The DHSC were given 14 days to respond to the pre-action letter, or be given the alternative option of the legal process being suspended for three months if they agreed to produce a timetabled action plan detailing how it would address issues such as housing and workforce shortages at both national and regional levels. No updates or further information on this legal challenge have subsequently been published.

Who was to blame?

In total, the Transforming Care Partnerships asked the government for over £85 million so that they could change the way they were doing things and get people out of inpatient hospital care.

Many of the Transforming Care Partnerships put a lot of work into developing their implementation plans, with Humber Transforming Care Partnership being a perfect example. Each partnership was also required to submit details of its current and proposed spending on in-patient beds and details of the transformation funding that they would need in order to deliver the changes needed.

Not all the partnerships submitted details of the transformation funding that they would need, however the majority did, as the graph below shows.

Most of the Transforming Care Partnerships didn’t get the money that they asked for and Mark Brown from Rightfullives, a creative campaign to explore the Human Rights of people with autism and learning disabilities, believes that the gap between the funds that were bid for, and the funds that were received, would have had a significant negative effect on their ability to implement Building the Right Support.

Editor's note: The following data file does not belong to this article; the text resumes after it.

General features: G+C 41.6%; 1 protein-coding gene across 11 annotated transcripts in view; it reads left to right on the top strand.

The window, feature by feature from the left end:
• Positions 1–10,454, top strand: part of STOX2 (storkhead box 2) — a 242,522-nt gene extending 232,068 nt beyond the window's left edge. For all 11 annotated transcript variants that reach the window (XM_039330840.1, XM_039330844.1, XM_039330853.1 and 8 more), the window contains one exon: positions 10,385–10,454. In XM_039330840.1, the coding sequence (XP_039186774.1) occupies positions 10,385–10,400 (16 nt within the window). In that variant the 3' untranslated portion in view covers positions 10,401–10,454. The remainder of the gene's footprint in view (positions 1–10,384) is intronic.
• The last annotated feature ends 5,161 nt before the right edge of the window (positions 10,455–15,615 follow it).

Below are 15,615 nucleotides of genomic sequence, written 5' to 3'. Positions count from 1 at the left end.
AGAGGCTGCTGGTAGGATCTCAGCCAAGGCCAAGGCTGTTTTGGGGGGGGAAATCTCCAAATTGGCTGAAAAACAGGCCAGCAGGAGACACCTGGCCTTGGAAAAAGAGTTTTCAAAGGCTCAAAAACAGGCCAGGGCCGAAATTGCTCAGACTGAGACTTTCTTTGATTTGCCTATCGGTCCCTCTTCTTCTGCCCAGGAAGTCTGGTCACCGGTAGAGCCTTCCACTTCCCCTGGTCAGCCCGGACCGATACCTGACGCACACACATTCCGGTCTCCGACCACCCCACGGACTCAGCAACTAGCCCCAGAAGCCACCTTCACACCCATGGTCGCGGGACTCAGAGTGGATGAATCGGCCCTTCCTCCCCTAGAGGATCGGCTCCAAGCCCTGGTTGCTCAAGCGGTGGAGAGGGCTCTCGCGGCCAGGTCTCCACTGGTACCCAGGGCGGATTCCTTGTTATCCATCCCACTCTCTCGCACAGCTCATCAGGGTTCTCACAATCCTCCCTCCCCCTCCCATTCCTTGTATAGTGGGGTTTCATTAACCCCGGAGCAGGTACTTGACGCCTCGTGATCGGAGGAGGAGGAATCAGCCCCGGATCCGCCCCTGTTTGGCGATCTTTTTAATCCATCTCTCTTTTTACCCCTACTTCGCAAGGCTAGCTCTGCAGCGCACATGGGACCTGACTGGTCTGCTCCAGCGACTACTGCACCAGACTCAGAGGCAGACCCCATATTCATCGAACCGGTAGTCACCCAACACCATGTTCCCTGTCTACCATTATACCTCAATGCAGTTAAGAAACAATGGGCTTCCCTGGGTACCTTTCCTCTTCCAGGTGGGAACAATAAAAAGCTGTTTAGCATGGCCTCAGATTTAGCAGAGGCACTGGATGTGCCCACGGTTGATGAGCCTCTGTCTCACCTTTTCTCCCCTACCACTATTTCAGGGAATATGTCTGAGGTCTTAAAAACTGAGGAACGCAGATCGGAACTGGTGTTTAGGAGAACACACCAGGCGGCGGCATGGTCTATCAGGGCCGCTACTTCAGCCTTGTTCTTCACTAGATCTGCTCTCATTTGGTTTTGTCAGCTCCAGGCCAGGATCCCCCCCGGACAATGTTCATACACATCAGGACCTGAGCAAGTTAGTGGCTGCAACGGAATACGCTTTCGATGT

Addressing the All-Party Parliamentary Group on Complex Needs he stated that “The government and NHS England underestimated the amount of work that needed to be done and didn’t provide the Transforming Care Partnerships with the money and resources they needed to do the work” and that “Cuts to social care funding made things more difficult for Local Authorities”.

The most recent evaluations commissioned by NHS England suggest that although it failed to meet the objectives that it set and the difficulties in making it work, Building the Right Support is a good policy with lots of positive parts to it, and that despite the lack of adequate funding, the Transforming Care Partnerships appear to have made progress in some important areas.

Unfortunately, neither Transforming Care or Building the Right Support were mentioned in the 2019 NHS Long Term Plan even though the struggle to get people out of inpatient hospital continues.

Here and Now

As of October 2021, and two years on from the planned deadline:

  • There are still 2,040 people in specialist-in patient settings in England, a net reduction of 30% on the inpatient number in March 2015.

  • Following BBC’s Panorama investigation in 2019 Whorlton Hall in County Durham, which treated patients with severe learning difficulties and autism, was closed down following video footage showing staff physically and emotionally abusing vulnerable people in their care. The CQC were criticised for not acting on concerns of whistleblowers dating as far back as 2015.

  • Following a CQC inspection in August 2020 Cygnet Yew Trees, a private hospital providing care for vulnerable adults with learning disabilities and mental health problems in Essex, was closed for failing to keep residents safe, with evidence being found of inappropriate staff behaviour including physical and emotional abuse.



bottom of page